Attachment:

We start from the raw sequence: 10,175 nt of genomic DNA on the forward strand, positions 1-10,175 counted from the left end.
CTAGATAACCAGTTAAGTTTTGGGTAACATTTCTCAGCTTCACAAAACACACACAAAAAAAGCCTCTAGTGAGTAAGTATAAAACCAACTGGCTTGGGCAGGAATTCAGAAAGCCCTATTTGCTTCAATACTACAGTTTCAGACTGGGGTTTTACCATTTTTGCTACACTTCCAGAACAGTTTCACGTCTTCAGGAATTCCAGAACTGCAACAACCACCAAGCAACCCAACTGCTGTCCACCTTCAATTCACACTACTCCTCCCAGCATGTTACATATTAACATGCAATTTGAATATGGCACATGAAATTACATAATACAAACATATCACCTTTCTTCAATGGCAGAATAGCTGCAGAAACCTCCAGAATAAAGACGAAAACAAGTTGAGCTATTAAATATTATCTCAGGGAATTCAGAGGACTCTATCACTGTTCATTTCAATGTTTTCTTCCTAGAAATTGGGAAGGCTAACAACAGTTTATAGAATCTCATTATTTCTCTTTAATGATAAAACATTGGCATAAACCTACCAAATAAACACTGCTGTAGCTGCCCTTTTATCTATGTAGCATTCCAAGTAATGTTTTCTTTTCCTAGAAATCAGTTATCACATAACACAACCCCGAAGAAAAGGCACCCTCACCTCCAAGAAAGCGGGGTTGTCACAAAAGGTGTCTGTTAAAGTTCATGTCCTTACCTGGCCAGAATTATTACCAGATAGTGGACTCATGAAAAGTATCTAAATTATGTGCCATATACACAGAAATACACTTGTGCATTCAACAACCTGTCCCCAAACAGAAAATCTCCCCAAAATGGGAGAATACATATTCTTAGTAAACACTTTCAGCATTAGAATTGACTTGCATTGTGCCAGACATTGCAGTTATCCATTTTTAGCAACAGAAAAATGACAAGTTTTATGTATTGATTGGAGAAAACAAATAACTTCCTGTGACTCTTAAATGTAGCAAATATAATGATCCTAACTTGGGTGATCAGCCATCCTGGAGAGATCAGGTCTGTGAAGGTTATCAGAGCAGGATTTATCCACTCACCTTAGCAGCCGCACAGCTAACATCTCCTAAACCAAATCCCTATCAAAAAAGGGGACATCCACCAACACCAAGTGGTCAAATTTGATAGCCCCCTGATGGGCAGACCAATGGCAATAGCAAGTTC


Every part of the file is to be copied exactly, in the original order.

We start from the raw sequence: 10,175 nt of genomic DNA on the forward strand, positions 1-10,175 counted from the left end.
CTAGATAACCAGTTAAGTTTTGGGTAACATTTCTCAGCTTCACAAAACACACACAAAAAAAGCCTCTAGTGAGTAAGTATAAAACCAACTGGCTTGGGCAGGAATTCAGAAAGCCCTATTTGCTTCAATACTACAGTTTCAGACTGGGGTTTTACCATTTTTGCTACACTTCCAGAACAGTTTCACGTCTTCAGGAATTCCAGAACTGCAACAACCACCAAGCAACCCAACTGCTGTCCACCTTCAATTCACACTACTCCTCCCAGCATGTTACATATTAACATGCAATTTGAATATGGCACATGAAATTACATAATACAAACATATCACCTTTCTTCAATGGCAGAATAGCTGCAGAAACCTCCAGAATAAAGACGAAAACAAGTTGAGCTATTAAATATTATCTCAGGGAATTCAGAGGACTCTATCACTGTTCATTTCAATGTTTTCTTCCTAGAAATTGGGAAGGCTAACAACAGTTTATAGAATCTCATTATTTCTCTTTAATGATAAAACATTGGCATAAACCTACCAAATAAACACTGCTGTAGCTGCCCTTTTATCTATGTAGCATTCCAAGTAATGTTTTCTTTTCCTAGAAATCAGTTATCACATAACACAACCCCGAAGAAAAGGCACCCTCACCTCCAAGAAAGCGGGGTTGTCACAAAAGGTGTCTGTTAAAGTTCATGTCCTTACCTGGCCAGAATTATTACCAGATAGTGGACTCATGAAAAGTATCTAAATTATGTGCCATATACACAGAAATACACTTGTGCATTCAACAACCTGTCCCCAAACAGAAAATCTCCCCAAAATGGGAGAATACATATTCTTAGTAAACACTTTCAGCATTAGAATTGACTTGCATTGTGCCAGACATTGCAGTTATCCATTTTTAGCAACAGAAAAATGACAAGTTTTATGTATTGATTGGAGAAAACAAATAACTTCCTGTGACTCTTAAATGTAGCAAATATAATGATCCTAACTTGGGTGATCAGCCATCCTGGAGAGATCAGGTCTGTGAAGGTTATCAGAGCAGGATTTATCCACTCACCTTAGCAGCCGCACAGCTAACATCTCCTAAACCAAATCCCTATCAAAAAAGGGGACATCCACCAACACCAAGTGGTCAAATTTGATAGCCCCCTGATGGGCAGACCAATGGCAATAGCAAGTTC